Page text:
Institutions and government agencies in the Iraqi Kurdistan Region use both languages. The Constitution also stipulates that Turkmen and Syriac are official languages in the administrative units where native speakers of these languages comprise a significant proportion of the population (a law has also included the Armenian language alongside Turkmen and Syriac). The Constitution notes that any region or province can adopt an additional language as a "local official language" if the majority of the region or province's residents agree to this in a general referendum.
Some have also complained that adults have to join the KDP party in the KDP-majority areas of Iraqi Kurdistan in order to be granted employment and that KDP representatives are allowed to settle in Assyrian villages.
Some interviewed Christian IDPs had told that the Arabs, Kurds and Islamists are fully aware that Assyrians have no means of protection in the face of attacks. In 2005, the Department of State's 2005 Human Rights Country Report for Iraq stated in the January elections, there have been reports that many of the mostly non-Muslim residents on the Nineveh Plain were unable to vote and incidents of voter fraud and intimidation occurred during the Iraq War
. It was reported that Kurdish security forces also "prevented" ballot boxes to pass to some Christian villages fearing that they will support the central Iraqi government.
Some cases of illegal land and property seizures of Assyrian Christian lands by KDP members were also claimed.
Michael Youash, an Assyrian expert, had stated in his report that the Iraqi Kurdistan government was unable to provide safe heaven for all Christians. He explained this by saying that the KDP publicizes that tens of thousands of Assyrian Christian families are coming to the safety of the north (Kurdish areas) from Arab areas, but "hundreds of thousands" Christians are leaving the country(Iraq) entirely. He claims that this is directly connected to the problems of "illegal land seizures".
On other hand, Christians seek autonomous community inside of Iraqi Kurdistan.
There have been reports that Kurdish security forces have also committed abuses against some Christians in northern Iraq during the Iraq War
of 2003. These included threats and intimidation to detentions and torture.
In 1992, Assyrians who supported Iraqi dictator Saddam published a communiqué, which warned against the continuous process of Kurdification in northern Iraq which said: "The Kurdish leadership, and in a well-planned program, had begun to settle Kurds and in large numbers around Assyrian regions like Sarsank, Barwari Bala and others. They claimed that Kurdish housing project was naturally to change the demographic, economic, and civic structure of the Christian regions in only few short years; a process that forced the Christian to emigrate as the vacant homes were overtaken by 'the Kurds'."
Francis Yusuf Shabo was an Assyrian Christian politician who dealt with complaints by Assyrian Christians regarding villages from which they had been forcibly evicted during the Arabization and subsequently resettled by Arabs and Kurds.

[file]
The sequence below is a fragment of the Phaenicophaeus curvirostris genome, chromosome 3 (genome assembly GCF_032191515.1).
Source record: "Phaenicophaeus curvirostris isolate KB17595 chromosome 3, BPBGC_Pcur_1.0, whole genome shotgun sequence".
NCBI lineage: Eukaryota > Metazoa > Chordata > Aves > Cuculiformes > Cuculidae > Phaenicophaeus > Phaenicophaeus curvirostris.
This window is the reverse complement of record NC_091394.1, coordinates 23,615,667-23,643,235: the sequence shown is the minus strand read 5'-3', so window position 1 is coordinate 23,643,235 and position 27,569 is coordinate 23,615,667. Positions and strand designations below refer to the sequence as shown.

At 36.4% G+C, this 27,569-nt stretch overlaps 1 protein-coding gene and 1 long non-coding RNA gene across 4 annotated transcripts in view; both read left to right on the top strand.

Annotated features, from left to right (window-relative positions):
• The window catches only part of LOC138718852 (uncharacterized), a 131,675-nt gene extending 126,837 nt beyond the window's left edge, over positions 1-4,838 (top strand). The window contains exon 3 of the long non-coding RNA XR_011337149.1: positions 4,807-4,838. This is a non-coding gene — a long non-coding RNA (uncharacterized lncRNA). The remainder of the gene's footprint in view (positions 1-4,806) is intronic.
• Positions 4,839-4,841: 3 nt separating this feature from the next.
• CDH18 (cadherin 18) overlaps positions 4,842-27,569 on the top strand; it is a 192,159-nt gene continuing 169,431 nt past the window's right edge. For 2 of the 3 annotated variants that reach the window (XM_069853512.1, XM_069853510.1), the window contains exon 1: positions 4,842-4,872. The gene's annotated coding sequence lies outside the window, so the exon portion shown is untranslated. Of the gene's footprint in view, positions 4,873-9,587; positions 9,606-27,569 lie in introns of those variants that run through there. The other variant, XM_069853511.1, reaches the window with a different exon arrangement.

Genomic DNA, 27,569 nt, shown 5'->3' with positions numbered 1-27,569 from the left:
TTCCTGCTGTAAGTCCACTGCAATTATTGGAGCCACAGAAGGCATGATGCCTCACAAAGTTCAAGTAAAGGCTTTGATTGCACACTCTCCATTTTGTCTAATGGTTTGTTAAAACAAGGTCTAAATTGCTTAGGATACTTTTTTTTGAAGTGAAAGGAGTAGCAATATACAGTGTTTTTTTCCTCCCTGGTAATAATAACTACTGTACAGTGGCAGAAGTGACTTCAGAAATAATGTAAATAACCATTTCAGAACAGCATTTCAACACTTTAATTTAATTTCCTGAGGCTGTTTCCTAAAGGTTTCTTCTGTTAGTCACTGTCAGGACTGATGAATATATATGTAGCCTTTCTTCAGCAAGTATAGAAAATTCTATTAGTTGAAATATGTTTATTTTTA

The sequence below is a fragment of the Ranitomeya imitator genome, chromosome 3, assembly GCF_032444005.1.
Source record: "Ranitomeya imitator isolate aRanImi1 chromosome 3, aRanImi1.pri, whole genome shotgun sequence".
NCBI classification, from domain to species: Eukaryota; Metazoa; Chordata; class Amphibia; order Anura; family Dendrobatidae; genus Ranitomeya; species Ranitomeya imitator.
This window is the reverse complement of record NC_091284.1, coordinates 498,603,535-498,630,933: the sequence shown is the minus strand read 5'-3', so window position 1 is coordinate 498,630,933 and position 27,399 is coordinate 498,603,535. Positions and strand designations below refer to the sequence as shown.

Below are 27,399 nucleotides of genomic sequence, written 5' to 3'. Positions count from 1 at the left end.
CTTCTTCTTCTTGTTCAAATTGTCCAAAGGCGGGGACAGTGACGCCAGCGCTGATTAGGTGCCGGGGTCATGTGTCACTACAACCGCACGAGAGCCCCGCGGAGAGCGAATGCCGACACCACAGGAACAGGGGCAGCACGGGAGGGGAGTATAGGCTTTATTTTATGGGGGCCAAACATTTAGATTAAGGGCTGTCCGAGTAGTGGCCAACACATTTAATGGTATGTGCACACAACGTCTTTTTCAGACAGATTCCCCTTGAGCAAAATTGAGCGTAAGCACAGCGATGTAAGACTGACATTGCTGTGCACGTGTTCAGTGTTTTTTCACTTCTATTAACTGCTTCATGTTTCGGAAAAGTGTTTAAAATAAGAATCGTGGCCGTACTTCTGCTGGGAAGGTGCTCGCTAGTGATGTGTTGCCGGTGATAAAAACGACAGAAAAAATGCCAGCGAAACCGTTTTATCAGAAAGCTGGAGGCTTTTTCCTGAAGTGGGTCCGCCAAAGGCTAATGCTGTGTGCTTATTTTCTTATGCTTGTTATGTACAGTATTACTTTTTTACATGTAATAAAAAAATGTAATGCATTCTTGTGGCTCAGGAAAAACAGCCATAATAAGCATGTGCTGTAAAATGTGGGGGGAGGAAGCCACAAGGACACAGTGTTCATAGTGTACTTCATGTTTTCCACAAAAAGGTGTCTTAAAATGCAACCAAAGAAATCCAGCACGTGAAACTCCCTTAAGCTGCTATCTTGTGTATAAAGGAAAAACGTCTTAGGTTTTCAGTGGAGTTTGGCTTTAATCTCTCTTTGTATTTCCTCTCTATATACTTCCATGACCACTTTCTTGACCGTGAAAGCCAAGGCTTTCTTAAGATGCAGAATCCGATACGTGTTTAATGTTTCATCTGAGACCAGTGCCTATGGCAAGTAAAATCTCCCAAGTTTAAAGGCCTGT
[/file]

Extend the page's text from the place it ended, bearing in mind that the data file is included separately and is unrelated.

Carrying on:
Human Rights Watch
reported that there have been disputes between some Kurds and minorities, including Christians about lands. The Kurdish victims of Saddam Hussein's genocidal campaign, who have returned to their villages, have had deep issues with local people (including Assyrian Christians) who they have accused of supporting Saddam's genocidal campaign against them during the Al-Anfal campaign
. According to the HRW, minorities in those disputed villages have been victimized by Kurdish authorities’ heavy handed tactics, "including arbitrary arrests and detentions, and intimidation, directed at anyone resistant to Kurdish expansionist plans". These disputes have created an opening for Sunni Arab extremists, who continue their campaign of killing minorities, especially religious Christian minorities.
HRW reported that to consolidate their (Kurdish) grip on Nineveh area and to facilitate its incorporation into the Kurdistan Region, Kurdish authorities in Nineveh have embarked on a two-pronged strategy: they have offered minorities of Nineveh inducements while simultaneously wielding repression in order to keep them in tow. The goal of these tactics have been believed to be to push Shabak and Yazidi communities to identify as ethnic Kurds, and for Christians to abide by the Kurdish government's plan of securing a Kurdish victory in any referendum concerning the future of the disputed territories.
Kurdish authorities have tried to win favor with the minority communities by spending millions of Iraqi dinars to build a pro-Kurdish system of patronage in minority communities, making them wealthier, financing alternative civil society organizations to compete with, undermine, and challenge the authority of established groups, many of which oppose Kurdish rule. The KRG also funds private militias created ostensibly to protect minority communities from outside violence, in which Iraqi authorities have failed, but which mainly serve to entrench Kurdish influence. Finally, the Kurdish leadership has enriched the coffers of Christian and Yazidi religious leaders, and paid for expensive new places of worship in order to win over minority religious establishments.